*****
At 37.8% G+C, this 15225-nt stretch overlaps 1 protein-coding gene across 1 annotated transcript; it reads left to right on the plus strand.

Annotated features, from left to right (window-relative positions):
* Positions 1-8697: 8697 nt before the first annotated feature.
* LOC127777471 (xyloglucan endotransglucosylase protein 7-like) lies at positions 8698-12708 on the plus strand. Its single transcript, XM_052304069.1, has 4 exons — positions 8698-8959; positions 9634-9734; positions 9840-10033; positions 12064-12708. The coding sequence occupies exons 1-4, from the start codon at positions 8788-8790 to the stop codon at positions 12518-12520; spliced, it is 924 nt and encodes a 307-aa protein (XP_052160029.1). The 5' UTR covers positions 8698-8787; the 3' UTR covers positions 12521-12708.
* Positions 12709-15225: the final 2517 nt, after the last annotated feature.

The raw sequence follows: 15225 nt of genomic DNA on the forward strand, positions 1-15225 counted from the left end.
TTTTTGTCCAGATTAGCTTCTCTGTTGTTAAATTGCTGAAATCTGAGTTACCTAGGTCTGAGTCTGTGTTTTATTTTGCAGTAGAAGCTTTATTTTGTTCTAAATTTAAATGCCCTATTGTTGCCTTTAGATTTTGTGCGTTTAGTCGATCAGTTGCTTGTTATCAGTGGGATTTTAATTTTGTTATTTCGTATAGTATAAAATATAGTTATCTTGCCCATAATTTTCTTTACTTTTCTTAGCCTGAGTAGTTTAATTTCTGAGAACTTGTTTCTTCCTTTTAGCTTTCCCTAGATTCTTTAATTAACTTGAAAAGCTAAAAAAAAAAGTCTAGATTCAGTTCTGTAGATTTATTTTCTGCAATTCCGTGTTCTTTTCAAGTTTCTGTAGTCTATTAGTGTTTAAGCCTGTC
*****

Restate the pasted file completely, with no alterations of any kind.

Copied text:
At 37.8% G+C, this 15225-nt stretch overlaps 1 protein-coding gene across 1 annotated transcript; it reads left to right on the plus strand.

Annotated features, from left to right (window-relative positions):
* Positions 1-8697: 8697 nt before the first annotated feature.
* LOC127777471 (xyloglucan endotransglucosylase protein 7-like) lies at positions 8698-12708 on the plus strand. Its single transcript, XM_052304069.1, has 4 exons — positions 8698-8959; positions 9634-9734; positions 9840-10033; positions 12064-12708. The coding sequence occupies exons 1-4, from the start codon at positions 8788-8790 to the stop codon at positions 12518-12520; spliced, it is 924 nt and encodes a 307-aa protein (XP_052160029.1). The 5' UTR covers positions 8698-8787; the 3' UTR covers positions 12521-12708.
* Positions 12709-15225: the final 2517 nt, after the last annotated feature.

The raw sequence follows: 15225 nt of genomic DNA on the forward strand, positions 1-15225 counted from the left end.
TTTTTGTCCAGATTAGCTTCTCTGTTGTTAAATTGCTGAAATCTGAGTTACCTAGGTCTGAGTCTGTGTTTTATTTTGCAGTAGAAGCTTTATTTTGTTCTAAATTTAAATGCCCTATTGTTGCCTTTAGATTTTGTGCGTTTAGTCGATCAGTTGCTTGTTATCAGTGGGATTTTAATTTTGTTATTTCGTATAGTATAAAATATAGTTATCTTGCCCATAATTTTCTTTACTTTTCTTAGCCTGAGTAGTTTAATTTCTGAGAACTTGTTTCTTCCTTTTAGCTTTCCCTAGATTCTTTAATTAACTTGAAAAGCTAAAAAAAAAAGTCTAGATTCAGTTCTGTAGATTTATTTTCTGCAATTCCGTGTTCTTTTCAAGTTTCTGTAGTCTATTAGTGTTTAAGCCTGTC